Fully the Fellows

He came in to talk about a vasectomy reversal. “Doc, it’s been 15 years since my wings were clipped. Do my sperm still work? If I have kids, will they be ok?”

A Two-Sided Picture

Great questions! He was wondering whether being blocked so long from a vasectomy had fiddled with his sperm.  Somehow messed it up. I broke this question into 2 parts:

  • What disease risk does he bring to kids as an older father?
  •  What disease risk does he bring to kids having an older vasectomy reversed?

The Older Father

We’ve dealt with the older father issue before. Older fathers do bring issues to bear on their offspring. But, alas, the increased risk of transmitting heritable diseases in this way is quite low overall, much less than 5%, and there is nothing to test for in particular to know before you go. But this was not the meat of his questions to me.

The Older Vasectomy

The poignant issue here is whether sperm that are produced after prolonged obstruction with vasectomy might somehow be damaged or defective once the vasectomy is reversed. After all, how would a car engine to run if you put a cork in the exhaust for a while?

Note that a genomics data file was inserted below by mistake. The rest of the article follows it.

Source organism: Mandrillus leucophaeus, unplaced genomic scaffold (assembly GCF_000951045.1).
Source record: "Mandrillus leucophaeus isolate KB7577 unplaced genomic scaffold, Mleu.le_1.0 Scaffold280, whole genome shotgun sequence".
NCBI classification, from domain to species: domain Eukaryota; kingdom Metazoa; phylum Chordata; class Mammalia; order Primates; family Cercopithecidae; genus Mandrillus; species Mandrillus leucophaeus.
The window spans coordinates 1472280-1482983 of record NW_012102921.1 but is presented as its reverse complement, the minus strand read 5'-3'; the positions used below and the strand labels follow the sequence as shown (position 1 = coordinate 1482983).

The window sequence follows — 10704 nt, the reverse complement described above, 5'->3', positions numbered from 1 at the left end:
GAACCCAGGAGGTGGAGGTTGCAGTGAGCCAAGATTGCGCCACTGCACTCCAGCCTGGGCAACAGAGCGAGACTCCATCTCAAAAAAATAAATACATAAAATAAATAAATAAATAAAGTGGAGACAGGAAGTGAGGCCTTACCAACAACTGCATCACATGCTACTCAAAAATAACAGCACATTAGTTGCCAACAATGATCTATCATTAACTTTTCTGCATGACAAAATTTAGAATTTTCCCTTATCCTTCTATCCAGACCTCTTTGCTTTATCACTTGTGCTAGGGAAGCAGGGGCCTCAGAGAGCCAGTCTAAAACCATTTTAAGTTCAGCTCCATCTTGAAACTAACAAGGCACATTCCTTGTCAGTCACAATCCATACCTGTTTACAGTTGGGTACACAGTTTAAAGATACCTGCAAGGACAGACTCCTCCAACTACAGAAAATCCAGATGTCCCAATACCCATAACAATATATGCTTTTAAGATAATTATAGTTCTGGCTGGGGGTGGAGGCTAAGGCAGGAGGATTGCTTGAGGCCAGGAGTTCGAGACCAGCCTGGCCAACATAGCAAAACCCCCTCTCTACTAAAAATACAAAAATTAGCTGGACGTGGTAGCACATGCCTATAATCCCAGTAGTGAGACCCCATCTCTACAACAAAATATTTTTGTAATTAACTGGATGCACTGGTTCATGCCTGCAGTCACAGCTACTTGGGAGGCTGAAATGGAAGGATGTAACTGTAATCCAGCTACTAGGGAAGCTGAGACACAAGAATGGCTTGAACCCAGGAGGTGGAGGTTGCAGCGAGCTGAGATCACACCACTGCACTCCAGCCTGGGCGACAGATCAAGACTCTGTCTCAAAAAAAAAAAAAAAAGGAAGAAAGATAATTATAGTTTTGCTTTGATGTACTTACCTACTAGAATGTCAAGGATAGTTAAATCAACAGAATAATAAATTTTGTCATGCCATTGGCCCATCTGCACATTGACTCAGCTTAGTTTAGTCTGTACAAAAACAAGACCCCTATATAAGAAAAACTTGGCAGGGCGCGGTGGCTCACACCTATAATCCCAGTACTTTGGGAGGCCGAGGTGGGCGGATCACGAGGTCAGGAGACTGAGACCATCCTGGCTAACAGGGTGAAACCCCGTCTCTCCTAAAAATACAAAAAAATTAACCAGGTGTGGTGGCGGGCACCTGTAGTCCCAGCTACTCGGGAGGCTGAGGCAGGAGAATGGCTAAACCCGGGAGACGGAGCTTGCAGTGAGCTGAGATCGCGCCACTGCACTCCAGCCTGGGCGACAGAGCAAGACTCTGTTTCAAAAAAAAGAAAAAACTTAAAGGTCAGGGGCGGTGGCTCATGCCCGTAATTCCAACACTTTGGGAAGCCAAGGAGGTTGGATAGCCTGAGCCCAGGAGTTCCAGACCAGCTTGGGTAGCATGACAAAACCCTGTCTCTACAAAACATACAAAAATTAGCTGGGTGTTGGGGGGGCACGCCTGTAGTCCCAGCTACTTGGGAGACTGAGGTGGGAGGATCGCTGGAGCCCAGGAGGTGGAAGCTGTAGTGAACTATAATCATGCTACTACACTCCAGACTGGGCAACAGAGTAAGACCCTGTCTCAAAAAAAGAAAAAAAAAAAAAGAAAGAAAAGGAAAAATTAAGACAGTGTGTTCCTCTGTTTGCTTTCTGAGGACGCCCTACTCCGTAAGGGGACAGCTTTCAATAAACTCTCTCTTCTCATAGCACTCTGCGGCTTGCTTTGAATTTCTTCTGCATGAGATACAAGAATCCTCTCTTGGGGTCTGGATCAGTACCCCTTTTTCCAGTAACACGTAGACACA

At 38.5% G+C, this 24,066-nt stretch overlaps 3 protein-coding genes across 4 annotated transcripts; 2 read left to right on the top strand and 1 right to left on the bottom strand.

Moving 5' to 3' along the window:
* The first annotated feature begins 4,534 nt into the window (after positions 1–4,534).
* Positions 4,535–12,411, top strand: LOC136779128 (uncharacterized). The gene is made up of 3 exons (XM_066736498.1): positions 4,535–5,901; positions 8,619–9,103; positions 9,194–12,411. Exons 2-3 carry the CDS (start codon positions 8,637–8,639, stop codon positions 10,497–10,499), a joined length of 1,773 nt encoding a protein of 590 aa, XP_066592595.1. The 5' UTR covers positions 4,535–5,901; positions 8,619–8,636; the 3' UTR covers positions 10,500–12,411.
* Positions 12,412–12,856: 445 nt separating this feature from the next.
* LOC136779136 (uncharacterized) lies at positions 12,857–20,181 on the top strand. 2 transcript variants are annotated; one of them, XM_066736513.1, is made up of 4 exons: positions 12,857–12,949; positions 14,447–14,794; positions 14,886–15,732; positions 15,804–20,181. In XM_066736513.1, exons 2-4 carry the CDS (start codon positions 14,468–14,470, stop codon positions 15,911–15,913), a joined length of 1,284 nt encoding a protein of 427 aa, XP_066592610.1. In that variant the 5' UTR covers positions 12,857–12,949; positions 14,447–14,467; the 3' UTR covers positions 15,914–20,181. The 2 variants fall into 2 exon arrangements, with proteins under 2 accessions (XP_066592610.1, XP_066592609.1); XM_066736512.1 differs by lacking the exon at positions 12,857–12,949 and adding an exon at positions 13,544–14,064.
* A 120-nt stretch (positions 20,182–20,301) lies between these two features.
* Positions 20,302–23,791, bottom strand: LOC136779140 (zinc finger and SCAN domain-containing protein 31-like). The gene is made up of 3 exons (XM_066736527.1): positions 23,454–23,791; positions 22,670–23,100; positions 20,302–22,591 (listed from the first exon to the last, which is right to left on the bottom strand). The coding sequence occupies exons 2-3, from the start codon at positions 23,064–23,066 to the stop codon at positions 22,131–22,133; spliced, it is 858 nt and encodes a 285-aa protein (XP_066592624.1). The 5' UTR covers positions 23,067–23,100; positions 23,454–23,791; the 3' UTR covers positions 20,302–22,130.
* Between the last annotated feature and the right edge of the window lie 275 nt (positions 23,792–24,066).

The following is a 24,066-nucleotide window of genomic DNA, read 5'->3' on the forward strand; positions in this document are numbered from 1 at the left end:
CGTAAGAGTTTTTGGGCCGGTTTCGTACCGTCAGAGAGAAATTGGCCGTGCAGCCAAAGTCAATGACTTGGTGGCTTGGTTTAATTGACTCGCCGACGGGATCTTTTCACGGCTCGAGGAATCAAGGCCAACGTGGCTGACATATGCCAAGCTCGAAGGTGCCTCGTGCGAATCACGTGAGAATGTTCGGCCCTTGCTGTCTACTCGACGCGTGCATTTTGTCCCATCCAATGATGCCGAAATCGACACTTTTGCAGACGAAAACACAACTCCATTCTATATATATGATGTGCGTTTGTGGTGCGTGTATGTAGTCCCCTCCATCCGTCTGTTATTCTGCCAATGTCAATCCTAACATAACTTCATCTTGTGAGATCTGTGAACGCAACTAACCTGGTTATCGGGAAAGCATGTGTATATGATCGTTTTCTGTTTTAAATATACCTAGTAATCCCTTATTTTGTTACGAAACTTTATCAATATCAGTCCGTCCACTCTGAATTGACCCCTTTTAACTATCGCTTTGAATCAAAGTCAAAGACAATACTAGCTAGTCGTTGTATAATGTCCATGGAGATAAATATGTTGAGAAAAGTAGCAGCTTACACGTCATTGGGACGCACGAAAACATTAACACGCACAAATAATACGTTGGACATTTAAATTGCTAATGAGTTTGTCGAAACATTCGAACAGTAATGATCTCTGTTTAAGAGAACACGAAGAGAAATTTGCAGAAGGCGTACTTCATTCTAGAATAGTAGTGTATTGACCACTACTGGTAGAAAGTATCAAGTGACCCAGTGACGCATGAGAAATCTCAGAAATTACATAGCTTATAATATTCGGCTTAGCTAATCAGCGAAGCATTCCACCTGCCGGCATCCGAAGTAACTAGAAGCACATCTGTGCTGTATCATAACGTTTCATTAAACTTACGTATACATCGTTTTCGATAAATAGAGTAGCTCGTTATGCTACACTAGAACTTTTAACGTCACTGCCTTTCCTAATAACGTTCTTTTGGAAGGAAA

Well, I too was curious about this issue and published a neat study that addressed it a couple of years ago. In men undergoing vasectomy reversal, we tested the genetic fidelity of the sperm producing machinery after prolonged blockage. How good was the quality control process after being blocked for years? How did it compare with that of men of normal fertility who had not had a vasectomy?
Technically, what we sought to find out was how recombination errors during meiosis translate into chromosomal abnormalities in sperm. We found that the “factory” (testicle) and its “product” (ejaculated sperm after reversal) were both in remarkably good shape after prolonged blockage. In fact the genomic integrity of the sperm produced after reversal was no different than that of otherwise fertile men—you really couldn’t tell them apart. This was very encouraging and means that having a vasectomy should not lead to an increased risk of chromosomal diseases in offspring after reversal.
So, I told him that. “Sir, your sperm after reversal are fully the fellows they were before the your horses were reigned in.”